Sunday, February 23, 2014

Multimodal long distance travel

If I did not have a car...

I know- a lot of people don't have cars.  A recent short essay about this is George Black's "The Road not Taken", in the December 3, 2013 issue of OnEarth:
"Carless, they're approaching the future by stepping back, at least for now, into some of the pleasures of the past."

Taxis and buses are a limited option where I live, it is best if I provide for some mobility, even though I know people have lived with limited access in these hills for more than 300 years.  My bakfiets is good for a 60 mile range, which will get me two towns over and back, and I've just ordered a 33% larger battery for the second bike. Better solar parts for the next bike should extend the range even further, so it might have a 90 to 100 mile range. Since the next goal is raising the average speed, some of the battery range will probably now go into climbing hills.  I'm also thinking of how to put some basic weather protection on the third bike.  So my local mobility needs can be met by a cargo bike.

However I do travel further.  To start, I've thought of two example distances for pleasure trips I'd like to be able to do, that would also be the distance of some more routine trips:
-Hartland to the BALE (Building A Local Economy) Fest, in South Royalton, at the VT Law School, about 35 miles one way
-Hartland to SolarFest, in Middletown Springs, about 65 miles one way

One obvious solution would be an enclosed body- the streamlining would raise my average speed, lower fuel use, have surfaces for solar cell mounting, and provide weather protection:
Aerorider, Delft, Netherlands

There have been many who have thought about this problem, starting in the early 1900's, a good summary was written by Peter Cox at the University of Chester, UK, for presentation at Energy and Innovation, Seventh International Conference on the History of Transport, Traffic, and Mobility, (T2M), Lucerne, Switzerland, November 2009:

1934 Nordisk Cyklefabrik A/S photo credit:
The modern RANS HammerTruck is designed along these lines.

Although I like the idea of an electric assist Sofacycle, (the ultimate couch potato), full bodywork is something I've been avoiding, similar to a mid drive motor setup.  Good design is the most function and redundancy with the least material, which is a beauty of bicycles, but I may have to change my view yet.

Then I thought about longer trips, for example- visiting friends in Connecticut.  There could be some help for this, by bicycling to the Amtrak station in Windsor, VT, riding the train, and then getting off in Windsor, CT and bicycling to their house, (125 miles one way).  A couple of weeks ago I wrote to Amtrak asking about bringing my bike on a train, and they replied:
"Regrettably, it is not possible to transport a bicycle on Amtrak services between Windsor, VT (WNM) and Windsor, CT. Neither the Vermonter train from Windsor, VT to Springfield, MA, nor the shuttle from Springfield to Windsor, CT have 'wheel on' bike spaces. Also, neither of these trains offer checked baggage or checked bike box service."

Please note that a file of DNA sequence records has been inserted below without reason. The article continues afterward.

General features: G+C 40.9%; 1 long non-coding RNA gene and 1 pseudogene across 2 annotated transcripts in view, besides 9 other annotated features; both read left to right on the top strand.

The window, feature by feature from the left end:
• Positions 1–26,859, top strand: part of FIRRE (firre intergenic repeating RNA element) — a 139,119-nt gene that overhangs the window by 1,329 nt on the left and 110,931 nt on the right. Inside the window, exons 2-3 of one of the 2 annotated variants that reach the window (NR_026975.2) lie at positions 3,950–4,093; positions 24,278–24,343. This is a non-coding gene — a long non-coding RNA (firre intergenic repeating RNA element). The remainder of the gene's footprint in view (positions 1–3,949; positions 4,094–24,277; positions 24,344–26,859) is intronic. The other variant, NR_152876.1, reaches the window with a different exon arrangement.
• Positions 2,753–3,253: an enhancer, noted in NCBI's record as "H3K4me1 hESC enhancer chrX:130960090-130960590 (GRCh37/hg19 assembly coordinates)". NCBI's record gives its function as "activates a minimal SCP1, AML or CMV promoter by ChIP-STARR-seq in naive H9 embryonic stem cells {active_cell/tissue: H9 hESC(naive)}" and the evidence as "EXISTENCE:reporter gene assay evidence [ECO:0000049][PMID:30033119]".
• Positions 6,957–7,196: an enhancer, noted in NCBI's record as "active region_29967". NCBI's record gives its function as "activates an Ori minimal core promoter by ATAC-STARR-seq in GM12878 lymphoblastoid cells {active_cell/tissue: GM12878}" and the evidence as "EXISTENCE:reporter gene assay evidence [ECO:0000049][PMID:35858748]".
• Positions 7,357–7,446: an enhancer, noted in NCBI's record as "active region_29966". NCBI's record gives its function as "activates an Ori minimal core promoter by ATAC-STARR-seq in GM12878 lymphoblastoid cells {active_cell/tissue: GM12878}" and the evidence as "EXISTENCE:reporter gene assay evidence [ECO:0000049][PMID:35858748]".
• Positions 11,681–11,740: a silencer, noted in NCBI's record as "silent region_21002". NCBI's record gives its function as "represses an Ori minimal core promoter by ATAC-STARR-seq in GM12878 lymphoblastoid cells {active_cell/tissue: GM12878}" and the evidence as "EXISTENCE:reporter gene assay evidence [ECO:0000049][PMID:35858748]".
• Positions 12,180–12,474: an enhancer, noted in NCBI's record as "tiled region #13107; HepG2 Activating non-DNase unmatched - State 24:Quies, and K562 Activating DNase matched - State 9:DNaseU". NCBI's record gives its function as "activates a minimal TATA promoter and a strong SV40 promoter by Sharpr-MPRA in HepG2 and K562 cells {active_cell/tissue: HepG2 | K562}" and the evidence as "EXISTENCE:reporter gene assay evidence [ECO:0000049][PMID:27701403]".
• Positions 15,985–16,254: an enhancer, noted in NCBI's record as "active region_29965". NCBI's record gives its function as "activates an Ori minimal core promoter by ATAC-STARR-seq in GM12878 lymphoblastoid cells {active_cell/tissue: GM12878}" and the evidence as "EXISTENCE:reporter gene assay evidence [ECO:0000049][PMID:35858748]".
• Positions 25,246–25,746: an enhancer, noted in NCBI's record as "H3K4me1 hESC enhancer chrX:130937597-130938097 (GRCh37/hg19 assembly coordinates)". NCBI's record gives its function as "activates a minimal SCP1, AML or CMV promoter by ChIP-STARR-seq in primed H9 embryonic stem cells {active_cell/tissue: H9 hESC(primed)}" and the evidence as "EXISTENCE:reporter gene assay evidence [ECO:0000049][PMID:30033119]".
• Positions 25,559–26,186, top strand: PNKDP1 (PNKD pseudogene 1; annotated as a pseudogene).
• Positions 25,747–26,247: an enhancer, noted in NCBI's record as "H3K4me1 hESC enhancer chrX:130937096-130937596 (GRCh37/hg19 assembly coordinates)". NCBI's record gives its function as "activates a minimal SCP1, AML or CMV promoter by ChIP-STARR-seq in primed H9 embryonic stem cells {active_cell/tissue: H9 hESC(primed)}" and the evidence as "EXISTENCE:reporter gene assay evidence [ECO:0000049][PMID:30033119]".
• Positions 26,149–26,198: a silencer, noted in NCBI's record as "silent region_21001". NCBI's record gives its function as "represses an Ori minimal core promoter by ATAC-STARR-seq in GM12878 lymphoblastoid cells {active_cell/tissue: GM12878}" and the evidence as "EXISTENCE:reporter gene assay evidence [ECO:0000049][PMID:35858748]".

In direct contrast to Amtrak's statement, the Vermont Rail Action Network just stated in an article by Christopher Parker for Green Energy Times (issue 24, February 15, 2014):
"VRAN has been actively advocating for carry on bikes on Amtrak trains, working with the Vermont Bike/Ped Coalition and the State of Vermont.  We can now report that Amtrak has tested a car with bike racks, and details are being worked out for this service on the Vermonter and Ethan Allen."

Short of getting a Brompton folding bicycle and trying to carry it on Amtrak in a knapsack, or trying to fit a cargo bike on a Greyhound bus, does this mean the only carless option is riding a bike the whole way?  Ironically, this distance is beyond the range of most pure electric cars or motorcycles, but with a second battery on board is possible on an eCargoBike.

Comment Feb 28- It's been pointed out to me that I can always put a raft on the Connecticut river and float down...

I have also read reports of Velomobiles, without electric assist, being able to maintain high speeds (20 to 50 mph), and even passing racing bike pelotons.  Hmm, maybe a streamlined body is looking better:
ROAM- Roll Over America, Velomobiles traveling coast to coast, at the starting fountain in Portland, OR, August 2011, Larry Varney blog, photo credit Lonnie Morse

My friend Andrea has sent a presentation by Susan Zielinski about Multimodal research at the University of Michigan Ross School of Business.  Their SMART program has 4 sub projects, and one of them is partnering with colleagues in Beijing to look at Multimodal options:
I know that California's BART rail system already allows bikes on the train, and Portland has trams that have hooks on the left side for bikes, but this could go much longer distances.  Ford and Alcoa are supporting the U of Mich programs.  I always knew Detroit could do better than the Corvette.

photo credit: Audi

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